Do infants learn from isolated words? An ecological study

Tamar Keren-Portnoy, Marilyn Vihman, Robin J. Lindop Fisher

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Researchers disagree as to the importance for infant language learning of isolated words, which occur relatively rarely in input speech. Brent and Siskind (2001) showed that the first words infants produce are words their mothers used most frequently in isolation. Here we investigate the long-term effects of presentation mode on recognition memory for word forms. In two experiments we assess whether 12-month-old infants remember novel words presented in the home, over a three-week period, (i) in isolation or (ii) sentence-finally. When tested with word lists infants recognise words that had been presented in isolation, but not those that had been presented sentence-finally. They fail to recognise the trained words when tested with a segmentation task, regardless of presentation mode during the training. Our results indicate that the relatively small proportion of words produced in isolation in the input likely play a disproportionate role in the early period of language learning.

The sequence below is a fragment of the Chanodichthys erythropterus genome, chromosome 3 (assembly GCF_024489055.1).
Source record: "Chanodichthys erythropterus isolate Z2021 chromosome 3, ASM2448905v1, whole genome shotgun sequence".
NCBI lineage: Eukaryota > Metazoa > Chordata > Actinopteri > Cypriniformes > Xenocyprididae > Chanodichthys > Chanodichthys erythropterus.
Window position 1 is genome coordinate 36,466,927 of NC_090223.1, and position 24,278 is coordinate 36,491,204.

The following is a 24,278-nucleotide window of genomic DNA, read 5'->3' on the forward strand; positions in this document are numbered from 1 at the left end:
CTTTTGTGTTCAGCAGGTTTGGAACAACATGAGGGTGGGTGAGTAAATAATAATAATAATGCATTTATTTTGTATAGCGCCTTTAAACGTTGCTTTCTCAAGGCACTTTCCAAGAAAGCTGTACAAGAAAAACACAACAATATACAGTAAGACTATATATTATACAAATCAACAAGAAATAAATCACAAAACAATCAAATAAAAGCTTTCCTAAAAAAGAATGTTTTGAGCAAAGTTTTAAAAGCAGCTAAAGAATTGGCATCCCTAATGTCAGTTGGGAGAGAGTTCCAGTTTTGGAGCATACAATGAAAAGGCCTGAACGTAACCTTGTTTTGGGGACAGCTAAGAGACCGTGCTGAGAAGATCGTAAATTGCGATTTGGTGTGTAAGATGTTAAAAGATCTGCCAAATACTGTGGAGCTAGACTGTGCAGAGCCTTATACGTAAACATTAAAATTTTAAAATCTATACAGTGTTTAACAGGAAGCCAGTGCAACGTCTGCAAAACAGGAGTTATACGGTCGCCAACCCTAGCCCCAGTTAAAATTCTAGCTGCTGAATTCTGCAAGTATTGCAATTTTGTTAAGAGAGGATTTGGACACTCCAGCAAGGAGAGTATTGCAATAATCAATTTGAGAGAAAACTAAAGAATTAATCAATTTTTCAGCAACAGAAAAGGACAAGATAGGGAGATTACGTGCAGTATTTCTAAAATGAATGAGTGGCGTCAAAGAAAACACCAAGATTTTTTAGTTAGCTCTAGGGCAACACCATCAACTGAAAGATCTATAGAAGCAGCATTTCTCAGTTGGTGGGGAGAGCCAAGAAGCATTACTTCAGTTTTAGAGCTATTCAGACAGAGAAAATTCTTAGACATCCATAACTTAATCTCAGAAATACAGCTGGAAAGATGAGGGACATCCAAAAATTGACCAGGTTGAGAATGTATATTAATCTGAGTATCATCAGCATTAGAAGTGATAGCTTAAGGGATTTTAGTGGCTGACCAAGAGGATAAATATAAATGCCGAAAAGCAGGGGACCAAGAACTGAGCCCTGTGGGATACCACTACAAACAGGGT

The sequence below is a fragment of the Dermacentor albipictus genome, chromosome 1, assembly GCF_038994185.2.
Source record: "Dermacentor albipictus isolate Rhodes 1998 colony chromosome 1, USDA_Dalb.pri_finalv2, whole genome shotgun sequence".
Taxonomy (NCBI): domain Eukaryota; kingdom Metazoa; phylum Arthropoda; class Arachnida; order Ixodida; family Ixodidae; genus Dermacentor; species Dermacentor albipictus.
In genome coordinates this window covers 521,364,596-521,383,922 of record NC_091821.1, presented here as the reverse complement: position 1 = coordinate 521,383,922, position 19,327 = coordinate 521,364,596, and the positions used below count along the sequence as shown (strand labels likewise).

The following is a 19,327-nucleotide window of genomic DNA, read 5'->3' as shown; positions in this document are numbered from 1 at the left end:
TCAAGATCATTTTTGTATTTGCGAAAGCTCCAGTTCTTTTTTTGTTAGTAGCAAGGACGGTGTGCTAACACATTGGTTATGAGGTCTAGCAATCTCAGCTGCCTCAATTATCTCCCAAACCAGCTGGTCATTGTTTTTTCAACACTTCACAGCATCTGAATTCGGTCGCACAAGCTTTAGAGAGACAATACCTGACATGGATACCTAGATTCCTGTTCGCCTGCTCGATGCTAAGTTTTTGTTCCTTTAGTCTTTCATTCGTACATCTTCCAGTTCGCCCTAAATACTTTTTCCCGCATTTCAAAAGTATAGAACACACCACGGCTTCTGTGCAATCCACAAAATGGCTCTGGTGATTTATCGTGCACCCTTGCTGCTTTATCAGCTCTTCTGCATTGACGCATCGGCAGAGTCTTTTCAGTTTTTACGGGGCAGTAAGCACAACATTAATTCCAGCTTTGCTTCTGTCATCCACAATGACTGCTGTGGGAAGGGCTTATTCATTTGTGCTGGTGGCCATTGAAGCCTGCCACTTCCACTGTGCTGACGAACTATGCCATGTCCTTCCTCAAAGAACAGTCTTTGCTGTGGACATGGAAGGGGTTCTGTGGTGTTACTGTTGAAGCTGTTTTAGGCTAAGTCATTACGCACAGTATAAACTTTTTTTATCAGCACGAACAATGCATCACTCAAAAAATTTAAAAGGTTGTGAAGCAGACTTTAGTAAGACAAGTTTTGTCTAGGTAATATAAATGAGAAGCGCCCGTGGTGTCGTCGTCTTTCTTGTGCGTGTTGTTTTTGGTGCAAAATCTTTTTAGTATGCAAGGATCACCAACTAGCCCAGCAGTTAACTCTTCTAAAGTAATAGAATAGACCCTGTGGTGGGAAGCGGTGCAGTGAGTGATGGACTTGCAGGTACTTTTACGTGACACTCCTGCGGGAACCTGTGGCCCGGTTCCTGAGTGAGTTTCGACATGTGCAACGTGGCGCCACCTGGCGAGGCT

Original languageEnglish
Pages (from-to)47-63
Number of pages17
JournalLanguage Learning and Development
Issue number1
Early online date24 Aug 2018
Publication statusPublished - 2 Jan 2019

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  • infant word learning
  • isolated words

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